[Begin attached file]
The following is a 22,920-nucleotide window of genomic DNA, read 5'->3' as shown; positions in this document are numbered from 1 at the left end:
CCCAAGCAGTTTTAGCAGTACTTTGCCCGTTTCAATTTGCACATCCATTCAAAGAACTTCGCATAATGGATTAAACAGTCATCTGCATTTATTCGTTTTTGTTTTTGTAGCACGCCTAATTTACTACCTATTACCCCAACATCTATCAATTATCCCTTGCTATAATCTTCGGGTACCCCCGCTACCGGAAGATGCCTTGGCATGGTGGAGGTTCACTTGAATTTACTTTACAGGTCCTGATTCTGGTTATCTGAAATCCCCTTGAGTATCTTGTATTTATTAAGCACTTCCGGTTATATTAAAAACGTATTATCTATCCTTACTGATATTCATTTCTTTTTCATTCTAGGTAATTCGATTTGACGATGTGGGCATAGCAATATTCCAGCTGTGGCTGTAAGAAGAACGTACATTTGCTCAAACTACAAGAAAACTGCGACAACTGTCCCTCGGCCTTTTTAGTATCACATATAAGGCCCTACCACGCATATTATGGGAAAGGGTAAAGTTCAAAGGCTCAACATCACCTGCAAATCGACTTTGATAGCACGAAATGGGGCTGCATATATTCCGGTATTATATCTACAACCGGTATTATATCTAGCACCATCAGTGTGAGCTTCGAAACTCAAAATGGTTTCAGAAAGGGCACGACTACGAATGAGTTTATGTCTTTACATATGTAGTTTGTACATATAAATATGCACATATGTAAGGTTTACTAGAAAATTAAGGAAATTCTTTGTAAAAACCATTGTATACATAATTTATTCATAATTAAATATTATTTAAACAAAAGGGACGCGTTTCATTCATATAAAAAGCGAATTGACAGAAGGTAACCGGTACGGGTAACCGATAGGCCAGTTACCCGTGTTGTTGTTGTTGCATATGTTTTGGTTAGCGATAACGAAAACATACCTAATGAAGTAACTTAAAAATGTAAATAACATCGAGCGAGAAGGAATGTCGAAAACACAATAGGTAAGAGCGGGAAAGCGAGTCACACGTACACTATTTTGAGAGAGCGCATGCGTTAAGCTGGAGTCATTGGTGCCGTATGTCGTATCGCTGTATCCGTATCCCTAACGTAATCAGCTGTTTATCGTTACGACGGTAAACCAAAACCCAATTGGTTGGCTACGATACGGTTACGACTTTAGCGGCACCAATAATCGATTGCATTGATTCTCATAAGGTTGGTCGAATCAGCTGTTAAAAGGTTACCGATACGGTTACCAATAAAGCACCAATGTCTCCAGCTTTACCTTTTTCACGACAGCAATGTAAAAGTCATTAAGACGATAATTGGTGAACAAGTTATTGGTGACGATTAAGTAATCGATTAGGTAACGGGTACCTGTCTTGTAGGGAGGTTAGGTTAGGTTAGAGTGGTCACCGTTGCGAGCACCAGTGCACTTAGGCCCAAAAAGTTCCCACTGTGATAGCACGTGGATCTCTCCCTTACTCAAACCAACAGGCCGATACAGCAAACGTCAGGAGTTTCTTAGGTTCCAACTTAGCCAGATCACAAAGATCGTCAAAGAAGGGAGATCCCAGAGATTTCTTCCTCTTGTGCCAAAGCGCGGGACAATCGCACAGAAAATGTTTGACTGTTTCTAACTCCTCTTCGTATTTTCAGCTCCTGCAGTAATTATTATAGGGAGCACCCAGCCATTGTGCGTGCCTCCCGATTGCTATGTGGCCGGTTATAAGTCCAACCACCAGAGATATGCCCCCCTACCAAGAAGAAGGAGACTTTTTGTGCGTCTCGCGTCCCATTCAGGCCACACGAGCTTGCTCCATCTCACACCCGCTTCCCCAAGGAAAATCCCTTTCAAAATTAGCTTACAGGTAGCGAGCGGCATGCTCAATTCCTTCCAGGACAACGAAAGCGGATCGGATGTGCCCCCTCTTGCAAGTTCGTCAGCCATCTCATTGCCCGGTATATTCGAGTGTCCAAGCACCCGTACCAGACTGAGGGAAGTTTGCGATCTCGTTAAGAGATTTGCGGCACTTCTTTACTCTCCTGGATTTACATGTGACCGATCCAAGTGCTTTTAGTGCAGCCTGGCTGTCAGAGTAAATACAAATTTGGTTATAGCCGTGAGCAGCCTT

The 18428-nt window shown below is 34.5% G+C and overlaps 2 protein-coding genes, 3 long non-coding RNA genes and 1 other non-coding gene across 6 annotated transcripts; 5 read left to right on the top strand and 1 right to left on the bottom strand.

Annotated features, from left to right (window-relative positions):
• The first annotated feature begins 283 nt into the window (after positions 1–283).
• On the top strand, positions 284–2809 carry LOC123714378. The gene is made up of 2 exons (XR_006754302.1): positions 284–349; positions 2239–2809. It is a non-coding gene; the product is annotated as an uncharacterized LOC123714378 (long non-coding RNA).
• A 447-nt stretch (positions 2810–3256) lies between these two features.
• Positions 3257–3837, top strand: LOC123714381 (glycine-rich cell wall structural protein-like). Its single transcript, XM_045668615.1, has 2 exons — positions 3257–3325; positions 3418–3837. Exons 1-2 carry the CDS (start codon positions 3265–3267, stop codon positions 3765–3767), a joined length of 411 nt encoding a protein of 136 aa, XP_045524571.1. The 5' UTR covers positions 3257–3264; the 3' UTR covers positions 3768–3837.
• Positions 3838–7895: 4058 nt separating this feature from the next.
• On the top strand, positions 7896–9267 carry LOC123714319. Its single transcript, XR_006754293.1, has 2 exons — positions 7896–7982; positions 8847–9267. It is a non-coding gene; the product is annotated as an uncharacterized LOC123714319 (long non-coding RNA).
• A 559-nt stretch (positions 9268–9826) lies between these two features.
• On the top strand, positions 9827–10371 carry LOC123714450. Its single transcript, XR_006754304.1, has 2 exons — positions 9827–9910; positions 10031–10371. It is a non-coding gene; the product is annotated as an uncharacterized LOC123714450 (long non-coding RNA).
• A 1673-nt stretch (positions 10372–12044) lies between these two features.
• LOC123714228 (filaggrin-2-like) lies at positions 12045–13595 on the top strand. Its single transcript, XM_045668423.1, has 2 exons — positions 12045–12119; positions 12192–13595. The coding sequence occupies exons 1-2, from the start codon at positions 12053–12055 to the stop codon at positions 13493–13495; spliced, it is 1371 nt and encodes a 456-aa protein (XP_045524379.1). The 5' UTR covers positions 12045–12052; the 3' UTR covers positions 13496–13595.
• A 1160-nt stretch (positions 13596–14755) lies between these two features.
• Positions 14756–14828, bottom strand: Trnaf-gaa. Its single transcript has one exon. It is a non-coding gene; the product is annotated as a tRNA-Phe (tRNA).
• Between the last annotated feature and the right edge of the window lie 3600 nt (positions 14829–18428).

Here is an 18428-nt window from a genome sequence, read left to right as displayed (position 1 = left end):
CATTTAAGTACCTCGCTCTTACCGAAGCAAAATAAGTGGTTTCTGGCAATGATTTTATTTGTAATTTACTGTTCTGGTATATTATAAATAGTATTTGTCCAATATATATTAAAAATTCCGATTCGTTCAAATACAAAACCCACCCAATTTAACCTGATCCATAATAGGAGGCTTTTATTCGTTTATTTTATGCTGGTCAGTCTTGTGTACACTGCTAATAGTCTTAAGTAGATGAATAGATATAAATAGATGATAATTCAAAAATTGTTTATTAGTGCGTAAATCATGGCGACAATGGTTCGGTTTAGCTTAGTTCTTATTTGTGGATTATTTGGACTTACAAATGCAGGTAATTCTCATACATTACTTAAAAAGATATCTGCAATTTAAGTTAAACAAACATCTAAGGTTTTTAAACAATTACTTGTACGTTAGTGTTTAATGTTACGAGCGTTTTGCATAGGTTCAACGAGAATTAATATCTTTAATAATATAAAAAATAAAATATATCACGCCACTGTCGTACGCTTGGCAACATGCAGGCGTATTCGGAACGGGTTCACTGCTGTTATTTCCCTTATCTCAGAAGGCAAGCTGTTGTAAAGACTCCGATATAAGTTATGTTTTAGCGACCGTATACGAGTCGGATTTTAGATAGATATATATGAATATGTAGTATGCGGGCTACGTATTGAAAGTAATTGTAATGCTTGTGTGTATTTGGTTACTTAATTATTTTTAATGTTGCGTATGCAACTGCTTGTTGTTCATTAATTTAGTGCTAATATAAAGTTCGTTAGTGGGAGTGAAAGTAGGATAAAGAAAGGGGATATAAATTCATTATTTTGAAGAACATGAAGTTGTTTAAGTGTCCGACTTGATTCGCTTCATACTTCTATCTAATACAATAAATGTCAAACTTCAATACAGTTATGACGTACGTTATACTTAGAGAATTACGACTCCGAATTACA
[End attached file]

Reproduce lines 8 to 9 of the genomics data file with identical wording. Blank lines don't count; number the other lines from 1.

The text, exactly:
• Positions 3257–3837, top strand: LOC123714381 (glycine-rich cell wall structural protein-like). Its single transcript, XM_045668615.1, has 2 exons — positions 3257–3325; positions 3418–3837. Exons 1-2 carry the CDS (start codon positions 3265–3267, stop codon positions 3765–3767), a joined length of 411 nt encoding a protein of 136 aa, XP_045524571.1. The 5' UTR covers positions 3257–3264; the 3' UTR covers positions 3768–3837.
• Positions 3838–7895: 4058 nt separating this feature from the next.